“The situation is very bad,” said education activist Makebenge. Following on from the comments she made in the video, Makebenge said the economic situation in the country is no excuse for the government to not fund basic education. She said many students, including herself, were forced to walk for long distances to school. This made it very difficult for learners to concentrate in schools. Another issue was the lack of resources. Makebenge said at certain points during her schooling, seven learners would be forced to use one textbook. That made it difficult for students to study at home for exams and to do their homework. 

Representing the school governing bodies, NASGB’s Matakanya said the biggest problem facing the education system in South Africa is quality. He said students should not have to travel long distances to be able to access quality education. 

Human rights organisation Section 27 has worked on the issue of quality in education for a considerable amount of time. The organisation in particular has worked on the case of Michael Komape, the five-year-old learner who drowned in a pit toilet. Berner from Section 27 first explained to the audience what happened to Michael Komape. She said it’s important for people to imagine those conditions and understand Michael’s death as a symptom of the broken system. 

Responding last to all the comments that had been made, the department’s Mhlanga said that the department had reportedly not seen the report before the event. He instead chose to respond to the issues of the education system more generally. Mhlanga said while the department is not happy with the progress being made, the issue was complex and that it’s important to understand which arm of government has the power to respond to the issues directly.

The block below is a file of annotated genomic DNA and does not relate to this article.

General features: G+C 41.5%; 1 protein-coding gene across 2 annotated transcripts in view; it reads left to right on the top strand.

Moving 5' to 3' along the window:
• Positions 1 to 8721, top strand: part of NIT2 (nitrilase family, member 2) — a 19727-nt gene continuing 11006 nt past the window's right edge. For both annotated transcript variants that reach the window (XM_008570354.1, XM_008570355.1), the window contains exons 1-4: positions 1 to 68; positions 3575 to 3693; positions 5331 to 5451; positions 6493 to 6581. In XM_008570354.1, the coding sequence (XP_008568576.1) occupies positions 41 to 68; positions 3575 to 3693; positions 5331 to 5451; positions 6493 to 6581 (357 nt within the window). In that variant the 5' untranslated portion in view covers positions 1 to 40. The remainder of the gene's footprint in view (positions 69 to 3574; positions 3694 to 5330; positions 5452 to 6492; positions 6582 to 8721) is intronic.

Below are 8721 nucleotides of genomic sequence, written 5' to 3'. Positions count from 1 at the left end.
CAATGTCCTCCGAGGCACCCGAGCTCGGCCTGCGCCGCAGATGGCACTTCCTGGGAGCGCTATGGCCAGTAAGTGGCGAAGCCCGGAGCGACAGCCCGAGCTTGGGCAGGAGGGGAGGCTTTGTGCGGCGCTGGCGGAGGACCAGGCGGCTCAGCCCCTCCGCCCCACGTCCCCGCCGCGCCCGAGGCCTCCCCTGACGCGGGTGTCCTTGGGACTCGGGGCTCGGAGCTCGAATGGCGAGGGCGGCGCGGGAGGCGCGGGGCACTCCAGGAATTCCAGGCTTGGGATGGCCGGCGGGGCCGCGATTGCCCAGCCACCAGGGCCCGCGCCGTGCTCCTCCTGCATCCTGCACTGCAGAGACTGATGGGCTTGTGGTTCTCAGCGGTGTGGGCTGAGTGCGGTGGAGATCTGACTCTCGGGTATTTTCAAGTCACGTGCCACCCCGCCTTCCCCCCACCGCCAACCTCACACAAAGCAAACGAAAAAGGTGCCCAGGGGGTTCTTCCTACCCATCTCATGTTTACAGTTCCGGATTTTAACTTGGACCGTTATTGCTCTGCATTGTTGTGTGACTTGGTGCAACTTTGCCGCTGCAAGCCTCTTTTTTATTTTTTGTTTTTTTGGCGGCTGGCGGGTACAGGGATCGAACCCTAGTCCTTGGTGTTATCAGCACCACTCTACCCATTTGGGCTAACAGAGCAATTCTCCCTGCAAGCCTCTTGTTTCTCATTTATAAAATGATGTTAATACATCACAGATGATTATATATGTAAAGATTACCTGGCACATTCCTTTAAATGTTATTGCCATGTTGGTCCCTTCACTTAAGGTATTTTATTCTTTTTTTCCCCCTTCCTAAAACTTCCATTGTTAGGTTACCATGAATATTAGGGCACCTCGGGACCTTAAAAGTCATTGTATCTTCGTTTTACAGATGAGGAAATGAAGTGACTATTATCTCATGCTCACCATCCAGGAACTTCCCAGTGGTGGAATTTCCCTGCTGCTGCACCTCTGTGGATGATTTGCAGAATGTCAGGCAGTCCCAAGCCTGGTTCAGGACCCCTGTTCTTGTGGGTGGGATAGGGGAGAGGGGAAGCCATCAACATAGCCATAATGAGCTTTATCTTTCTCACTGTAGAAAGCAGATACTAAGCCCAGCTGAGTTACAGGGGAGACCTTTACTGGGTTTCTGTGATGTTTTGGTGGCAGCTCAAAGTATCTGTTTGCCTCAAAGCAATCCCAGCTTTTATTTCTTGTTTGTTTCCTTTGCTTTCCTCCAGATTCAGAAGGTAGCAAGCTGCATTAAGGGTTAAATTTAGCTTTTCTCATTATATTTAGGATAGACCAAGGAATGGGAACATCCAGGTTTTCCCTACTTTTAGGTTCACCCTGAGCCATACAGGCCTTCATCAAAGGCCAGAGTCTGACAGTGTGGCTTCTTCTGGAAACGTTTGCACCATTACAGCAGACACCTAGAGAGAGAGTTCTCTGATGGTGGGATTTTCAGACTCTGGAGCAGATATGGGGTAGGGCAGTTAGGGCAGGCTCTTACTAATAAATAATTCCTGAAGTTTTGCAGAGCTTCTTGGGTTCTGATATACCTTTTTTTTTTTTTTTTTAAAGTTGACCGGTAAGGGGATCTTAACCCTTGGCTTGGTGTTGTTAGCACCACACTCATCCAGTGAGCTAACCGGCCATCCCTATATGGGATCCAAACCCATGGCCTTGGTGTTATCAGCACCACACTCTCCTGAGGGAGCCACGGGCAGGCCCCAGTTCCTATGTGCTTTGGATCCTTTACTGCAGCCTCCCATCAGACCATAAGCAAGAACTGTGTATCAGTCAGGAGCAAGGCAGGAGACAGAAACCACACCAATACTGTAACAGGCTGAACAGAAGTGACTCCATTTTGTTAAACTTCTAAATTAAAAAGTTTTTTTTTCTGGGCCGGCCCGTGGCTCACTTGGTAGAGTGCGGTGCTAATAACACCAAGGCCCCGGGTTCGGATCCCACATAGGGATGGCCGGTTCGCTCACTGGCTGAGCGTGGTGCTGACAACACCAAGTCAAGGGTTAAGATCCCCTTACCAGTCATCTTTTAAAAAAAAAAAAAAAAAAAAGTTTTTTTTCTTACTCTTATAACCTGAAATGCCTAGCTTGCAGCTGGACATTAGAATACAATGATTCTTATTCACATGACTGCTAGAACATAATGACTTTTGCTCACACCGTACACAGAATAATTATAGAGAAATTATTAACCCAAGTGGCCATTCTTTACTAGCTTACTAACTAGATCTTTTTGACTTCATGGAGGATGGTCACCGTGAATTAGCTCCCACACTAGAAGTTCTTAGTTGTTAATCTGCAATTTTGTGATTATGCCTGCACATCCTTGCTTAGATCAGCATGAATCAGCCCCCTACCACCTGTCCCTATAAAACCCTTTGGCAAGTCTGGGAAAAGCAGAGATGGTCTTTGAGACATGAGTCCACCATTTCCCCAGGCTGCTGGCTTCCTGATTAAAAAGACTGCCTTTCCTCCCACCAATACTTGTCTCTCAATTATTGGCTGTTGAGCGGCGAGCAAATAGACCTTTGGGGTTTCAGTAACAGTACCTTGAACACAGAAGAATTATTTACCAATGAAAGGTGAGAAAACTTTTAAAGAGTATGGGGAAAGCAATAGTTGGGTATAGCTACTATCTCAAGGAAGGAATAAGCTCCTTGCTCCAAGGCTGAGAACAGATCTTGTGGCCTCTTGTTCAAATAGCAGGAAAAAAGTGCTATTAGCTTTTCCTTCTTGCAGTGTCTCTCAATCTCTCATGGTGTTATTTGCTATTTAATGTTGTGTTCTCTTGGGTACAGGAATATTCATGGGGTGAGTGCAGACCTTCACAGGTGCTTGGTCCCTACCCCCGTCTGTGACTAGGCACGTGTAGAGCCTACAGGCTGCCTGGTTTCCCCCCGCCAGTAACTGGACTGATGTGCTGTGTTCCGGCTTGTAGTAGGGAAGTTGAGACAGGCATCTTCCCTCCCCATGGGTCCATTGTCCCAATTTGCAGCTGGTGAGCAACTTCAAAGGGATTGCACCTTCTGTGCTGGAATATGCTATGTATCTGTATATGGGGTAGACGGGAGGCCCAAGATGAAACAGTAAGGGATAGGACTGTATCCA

The floor was then opened for questions. Many of the audience members raised the point that many of the issues were known, and that there is now a need to create solutions through government, activists and civil society working together.

During her closing statement, Mohamed left the room with a final thought that it was important to remember the children during all the discussions. She said the event might have been a back-and-forth between the civil society organisations and government with defensiveness from both sides. Mohamed said the panelists and audience members have painted the picture of the child, and that if organisations and the government start thinking of the child, then people will start thinking of solutions. 

In closing, Ogunyemi encouraged audience members to go through the comprehensive 120 page report. He said that the audience should engage with Amnesty International after reading the report and come up with solutions for dealing with the issue of the “broken and unequal” South African education system.